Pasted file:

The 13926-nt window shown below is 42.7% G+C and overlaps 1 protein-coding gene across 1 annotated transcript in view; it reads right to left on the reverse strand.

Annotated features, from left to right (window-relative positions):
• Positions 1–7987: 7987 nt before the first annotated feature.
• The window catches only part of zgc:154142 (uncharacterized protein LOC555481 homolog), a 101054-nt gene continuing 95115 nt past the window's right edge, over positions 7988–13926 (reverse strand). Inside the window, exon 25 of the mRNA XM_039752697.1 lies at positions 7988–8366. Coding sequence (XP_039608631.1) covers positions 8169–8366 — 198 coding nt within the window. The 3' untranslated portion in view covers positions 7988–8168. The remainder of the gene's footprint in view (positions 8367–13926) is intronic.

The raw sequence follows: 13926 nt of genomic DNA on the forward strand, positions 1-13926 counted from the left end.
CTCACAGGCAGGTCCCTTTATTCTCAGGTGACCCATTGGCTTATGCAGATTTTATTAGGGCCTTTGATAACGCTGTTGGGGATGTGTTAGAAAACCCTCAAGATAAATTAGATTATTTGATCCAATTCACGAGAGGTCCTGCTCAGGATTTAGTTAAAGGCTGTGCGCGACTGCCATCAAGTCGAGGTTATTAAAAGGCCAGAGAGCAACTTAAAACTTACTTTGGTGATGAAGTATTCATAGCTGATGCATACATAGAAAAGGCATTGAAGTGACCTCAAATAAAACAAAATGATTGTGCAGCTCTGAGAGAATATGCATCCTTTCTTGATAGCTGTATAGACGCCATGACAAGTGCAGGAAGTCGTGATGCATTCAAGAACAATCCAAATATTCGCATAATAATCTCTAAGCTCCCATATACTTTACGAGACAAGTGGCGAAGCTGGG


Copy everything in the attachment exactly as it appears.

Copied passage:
The 13926-nt window shown below is 42.7% G+C and overlaps 1 protein-coding gene across 1 annotated transcript in view; it reads right to left on the reverse strand.

Annotated features, from left to right (window-relative positions):
• Positions 1–7987: 7987 nt before the first annotated feature.
• The window catches only part of zgc:154142 (uncharacterized protein LOC555481 homolog), a 101054-nt gene continuing 95115 nt past the window's right edge, over positions 7988–13926 (reverse strand). Inside the window, exon 25 of the mRNA XM_039752697.1 lies at positions 7988–8366. Coding sequence (XP_039608631.1) covers positions 8169–8366 — 198 coding nt within the window. The 3' untranslated portion in view covers positions 7988–8168. The remainder of the gene's footprint in view (positions 8367–13926) is intronic.

The raw sequence follows: 13926 nt of genomic DNA on the forward strand, positions 1-13926 counted from the left end.
CTCACAGGCAGGTCCCTTTATTCTCAGGTGACCCATTGGCTTATGCAGATTTTATTAGGGCCTTTGATAACGCTGTTGGGGATGTGTTAGAAAACCCTCAAGATAAATTAGATTATTTGATCCAATTCACGAGAGGTCCTGCTCAGGATTTAGTTAAAGGCTGTGCGCGACTGCCATCAAGTCGAGGTTATTAAAAGGCCAGAGAGCAACTTAAAACTTACTTTGGTGATGAAGTATTCATAGCTGATGCATACATAGAAAAGGCATTGAAGTGACCTCAAATAAAACAAAATGATTGTGCAGCTCTGAGAGAATATGCATCCTTTCTTGATAGCTGTATAGACGCCATGACAAGTGCAGGAAGTCGTGATGCATTCAAGAACAATCCAAATATTCGCATAATAATCTCTAAGCTCCCATATACTTTACGAGACAAGTGGCGAAGCTGGG